by Wahpeton Pottery Company
Wahpeton, North Dakota
Linda and Bill Bakken visited the Wisconsin Pottery Association in March 2003 and gave a delightful presentation on Rosemeade Pottery.
North Dakota’s Rosemeade Pottery, well-connected to the University of North Dakota’s ceramics department, was a relatively large company in its day, with as many as 27 employees . Rosemeade is said to have turned out 1,400 pieces a day at its peak.
The company grew out of the Wahpeton Pottery Company, Wahpeton, N.D., under the direction of ND native Laura Taylor, who founded the pottery in 1940 with her husband-to-be, Robert J. Hughes.
Laura Taylor was a student and assistant, in the late 1930s, at the University of North Dakota (UND) where famed ceramist (and Minnesota native) Margaret Cable taught from 1910–49. Taylor also studied with the well-known studio potter Glen Lukens at the State University Teachers College in Valley City, North Dakota, and was a supervisor for the Federal Clay project of the Works Progress Administration from 1936–39.
She was chosen by the WPA to demonstrate throwing pottery at the New York World’s Fair in 1939. As Dr. Marion J. Nelson notes in his book “Art Pottery of the Midwest”, Taylor was apparently adept at throwing pottery, but Rosemeade’s only thrown pieces were small flower vases along with a few swirled pieces.
The Bakkens told of a 1951 article in National Geographic that featured North Dakota and included Laura Taylor Hughes, perhaps in part because she was known to use animal photos from that magazine as models for her pieces.
Marion Nelson determined that Rosemeade had some qualities unusual to figurines, that earned it the label of American art pottery. The colors of the pieces appear to have been applied with metal oxides under the glaze, a technique seldom found in figurines. The colors partially combined with the glaze and ran slightly during firing, creating a true ceramic effect. In addition, the buff color of the clay shows through, making the colors blend nicely.
Rosemeade pottery is often identified by the Rosemeade sticker or label, although Linda and Bill report sometimes finding these stickers on non-Rosemeade pieces. As well, some pieces did not get labels. The pieces are also sometimes marked on the bottom, with stamps done in dark blue or black ink. There are a few embossed marks a well. The clay for Rosemeade Pottery is often a sandy, beige color (N.D. clay) but some pieces are done in red clay too, “imported” from Kentucky. The swirl pieces have glaze on the inside, which is clear, blue or brown. A bottom stamp is the best way to identify these pieces.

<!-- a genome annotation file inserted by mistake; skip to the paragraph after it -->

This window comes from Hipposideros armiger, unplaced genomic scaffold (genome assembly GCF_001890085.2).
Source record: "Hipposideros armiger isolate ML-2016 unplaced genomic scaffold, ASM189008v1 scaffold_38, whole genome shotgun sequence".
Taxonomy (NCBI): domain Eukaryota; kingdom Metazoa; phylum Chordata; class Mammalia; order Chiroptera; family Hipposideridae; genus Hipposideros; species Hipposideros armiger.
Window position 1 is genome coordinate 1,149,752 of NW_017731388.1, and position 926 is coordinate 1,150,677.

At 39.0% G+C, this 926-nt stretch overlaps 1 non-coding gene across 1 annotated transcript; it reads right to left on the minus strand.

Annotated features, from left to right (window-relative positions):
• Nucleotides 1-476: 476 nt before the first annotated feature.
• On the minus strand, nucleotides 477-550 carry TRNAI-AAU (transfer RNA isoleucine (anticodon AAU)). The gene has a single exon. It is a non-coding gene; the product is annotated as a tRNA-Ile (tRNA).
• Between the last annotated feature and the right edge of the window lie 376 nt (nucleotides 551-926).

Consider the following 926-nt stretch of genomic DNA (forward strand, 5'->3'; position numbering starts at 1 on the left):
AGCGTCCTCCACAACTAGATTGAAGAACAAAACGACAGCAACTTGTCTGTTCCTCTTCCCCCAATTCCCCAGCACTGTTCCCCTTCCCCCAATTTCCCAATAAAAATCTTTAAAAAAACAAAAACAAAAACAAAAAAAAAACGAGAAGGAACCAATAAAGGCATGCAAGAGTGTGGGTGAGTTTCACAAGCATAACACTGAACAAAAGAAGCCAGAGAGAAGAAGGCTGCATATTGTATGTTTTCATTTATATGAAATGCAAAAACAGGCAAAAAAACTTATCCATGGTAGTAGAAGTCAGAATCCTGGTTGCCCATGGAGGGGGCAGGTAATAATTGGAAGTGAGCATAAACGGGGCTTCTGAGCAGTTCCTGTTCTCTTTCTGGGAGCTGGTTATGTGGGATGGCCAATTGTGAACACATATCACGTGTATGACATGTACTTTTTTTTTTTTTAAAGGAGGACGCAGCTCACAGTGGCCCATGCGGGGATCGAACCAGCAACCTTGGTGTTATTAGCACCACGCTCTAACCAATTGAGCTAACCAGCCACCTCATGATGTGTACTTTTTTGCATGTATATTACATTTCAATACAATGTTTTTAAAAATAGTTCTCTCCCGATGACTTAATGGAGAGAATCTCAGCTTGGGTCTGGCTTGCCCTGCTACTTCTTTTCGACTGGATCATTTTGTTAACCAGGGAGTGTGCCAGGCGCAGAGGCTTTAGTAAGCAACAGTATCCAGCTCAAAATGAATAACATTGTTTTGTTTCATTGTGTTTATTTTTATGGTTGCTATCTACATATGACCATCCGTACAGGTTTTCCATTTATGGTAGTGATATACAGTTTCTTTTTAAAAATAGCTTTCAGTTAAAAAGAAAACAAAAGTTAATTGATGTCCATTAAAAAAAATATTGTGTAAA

The “tail-up” pheasant is the most common, best-known piece. The Bakkens received this pheasant piece as a wedding gift, although Linda admits that it stayed in the cupboard for their first 15 years of wedded bliss, because they thought it was so tacky. Now, as devoted Rosemeade collectors, she suggests that perhaps the moral is that Rosemeade pottery grows on you.
The animal figurines made by Rosemeade run the gamut: pheasants, horses, ducks, quail, chickens, bluebirds, robins, songbirds with perching stance. There were also fish figurines and cats done in unusual positions. The state flower of ND, the prairie rose, was used to decorate pin dishes, salt and peppers and spoon rests. Tulips decorate cream and sugars, salt and peppers, etc. Anne K, a friend of Laura T. Hughes, did some decorating—some of the pieces were marked Wahpeton, ND—she painted shoes and a few hearts, using a mark of “AK”.
Rosemeade Pottery was sold throughout the U.S., although concentrated in the upper midwest. Laura Taylor Hughes died in 1959 and the Rosemeade plant closed in 1961. According to the Bakkens, prices of Rosemeade have decreased in the past four years, although prices have stabilized recently.
Rosemeade collections available for viewing include: Wahpeton at the Richland County Museum and, soon to open, a collection at Bonanzaville, west of Fargo, ND.
(The sites will open up in a new window)
North Dakota History: Journal of the Northern Plains has been published since 1926, and has published many articles on the pottery of North Dakota. Back issues are available and the articles are listed.
By the Way…..
Rosemeade was a very popular name for china patterns. It was used by Harker, Mikasa and Wedgwood,
Artist Fritz Scholder’s mother, Ella Mae Scholder worked for Rosemeade Pottery for several years according to North Dakota State Alumni Foundation. His father was Administrator of Indian Schools and for a time stayed at the Wahpeton Indian School. His Wisconsin connection was that he went to school in Ashland & Superior. A very interesting oral history is available at the Smithsonian Archive of American Art. As a child, he would paint envelopes and send them to famous people all over the world to sign with the postage from that country and have them sent back because he was a collector of stamps & postal covers. He recalled how he sent an envelope to Albert Einstein with his formula painted on it and he got it back signed and dated (due to the postmark).